OFFICE FOR LITURGY

of the Roman Catholic Diocese of Salford

Second Sunday in Ordinary Time (B)

"Samuel, Samuel!" "Here I am!"

Notes for Readers

First Reading: 1 Samuel 3:3-10.19.

A very traditional way of telling stories in the ancient world was to have everything happening in sets of three; this is an example. This technique of story-telling makes sure of two things: first that the audience has got the story clearly in mind, and will remember it, but also so that when something different happens the third time, the audience is alerted to it. Be aware of this as you tell the story of Samuel. Don’t feel the need to rush, just because the same phrases keep appearing. Save a special emphasis when Eli realises “that it was the Lord who was calling the boy...”. Also remember that the last paragraph but one is the key: notice how this time the Lord “came and stood by”, and imagine how the boy Samuel would have said the words given him by Eli. The final sentence is a little abrupt, so be careful to leave a pause before it; also enjoy the charming expression “and let no word of his fall to the ground.”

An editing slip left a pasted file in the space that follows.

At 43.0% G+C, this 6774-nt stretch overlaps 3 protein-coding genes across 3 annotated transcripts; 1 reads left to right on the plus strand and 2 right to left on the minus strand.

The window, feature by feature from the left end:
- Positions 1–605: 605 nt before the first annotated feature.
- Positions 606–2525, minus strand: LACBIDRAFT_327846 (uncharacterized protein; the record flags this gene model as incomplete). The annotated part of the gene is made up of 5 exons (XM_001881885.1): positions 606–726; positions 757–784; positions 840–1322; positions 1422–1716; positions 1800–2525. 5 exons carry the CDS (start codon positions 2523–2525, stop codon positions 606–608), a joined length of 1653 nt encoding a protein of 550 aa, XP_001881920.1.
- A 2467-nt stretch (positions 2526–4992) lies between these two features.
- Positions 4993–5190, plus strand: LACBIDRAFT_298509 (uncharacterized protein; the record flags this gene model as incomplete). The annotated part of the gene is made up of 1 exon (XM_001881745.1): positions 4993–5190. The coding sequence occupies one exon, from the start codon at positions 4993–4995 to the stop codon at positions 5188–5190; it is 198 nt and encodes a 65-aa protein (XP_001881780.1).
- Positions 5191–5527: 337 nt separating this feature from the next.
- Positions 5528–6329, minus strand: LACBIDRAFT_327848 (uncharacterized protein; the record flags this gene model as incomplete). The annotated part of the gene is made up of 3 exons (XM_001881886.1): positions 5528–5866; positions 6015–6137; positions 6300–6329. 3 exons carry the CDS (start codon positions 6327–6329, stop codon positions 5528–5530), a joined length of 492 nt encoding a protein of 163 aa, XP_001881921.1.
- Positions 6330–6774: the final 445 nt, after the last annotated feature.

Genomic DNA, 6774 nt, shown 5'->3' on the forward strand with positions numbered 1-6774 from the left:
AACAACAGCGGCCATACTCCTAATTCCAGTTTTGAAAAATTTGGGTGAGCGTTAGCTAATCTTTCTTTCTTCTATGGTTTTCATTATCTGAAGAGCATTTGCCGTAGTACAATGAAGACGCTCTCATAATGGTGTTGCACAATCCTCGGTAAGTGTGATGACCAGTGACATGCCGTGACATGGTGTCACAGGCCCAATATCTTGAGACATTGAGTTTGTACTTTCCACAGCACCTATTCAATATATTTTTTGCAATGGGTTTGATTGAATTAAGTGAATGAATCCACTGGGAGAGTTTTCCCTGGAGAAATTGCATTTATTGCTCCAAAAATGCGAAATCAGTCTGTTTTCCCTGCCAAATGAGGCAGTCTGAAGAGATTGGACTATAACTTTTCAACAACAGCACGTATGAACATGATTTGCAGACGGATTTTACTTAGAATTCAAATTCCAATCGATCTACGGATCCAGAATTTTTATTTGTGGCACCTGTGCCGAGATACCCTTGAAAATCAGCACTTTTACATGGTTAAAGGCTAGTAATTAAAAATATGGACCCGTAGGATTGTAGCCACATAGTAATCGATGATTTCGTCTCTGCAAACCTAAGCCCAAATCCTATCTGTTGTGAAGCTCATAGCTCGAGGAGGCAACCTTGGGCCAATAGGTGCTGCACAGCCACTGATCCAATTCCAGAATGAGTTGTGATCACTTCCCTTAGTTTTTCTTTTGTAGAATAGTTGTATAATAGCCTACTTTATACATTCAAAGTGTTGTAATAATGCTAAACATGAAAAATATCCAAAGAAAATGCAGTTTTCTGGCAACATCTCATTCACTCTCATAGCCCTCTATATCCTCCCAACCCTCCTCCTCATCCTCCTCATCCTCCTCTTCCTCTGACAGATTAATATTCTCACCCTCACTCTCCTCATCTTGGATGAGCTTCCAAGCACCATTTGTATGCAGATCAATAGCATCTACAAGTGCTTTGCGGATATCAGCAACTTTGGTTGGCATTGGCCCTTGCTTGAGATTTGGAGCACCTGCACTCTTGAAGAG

Second Reading: 1 Corinthians 6:13-15.20

Every year we begin with this letter - one of Saint Paul’s longest and richest. For the next five weeks we will read through the middle of the letter. Many people consider this to be one of the hardest parts of Saint Paul: he is talking about how we should live in this passing world - convinced that the end is nearly upon us. Some think this gloomy and irrelevant. But for those of us reborn in Christ, there is always to be an ‘otherness’ about our presence in this world. Paul tries to share with us the priorities of life. Today it is a simple message: keep away from fornication. Paul stresses that the body is important, because it is the Temple of the Holy Spirit, and belongs to God, who raised Jesus’ body from the tomb. The sentences are short and punchy - a sure sign that Paul is trying hard to get something important across. Read carefully and slowly, allowing his words their full weight.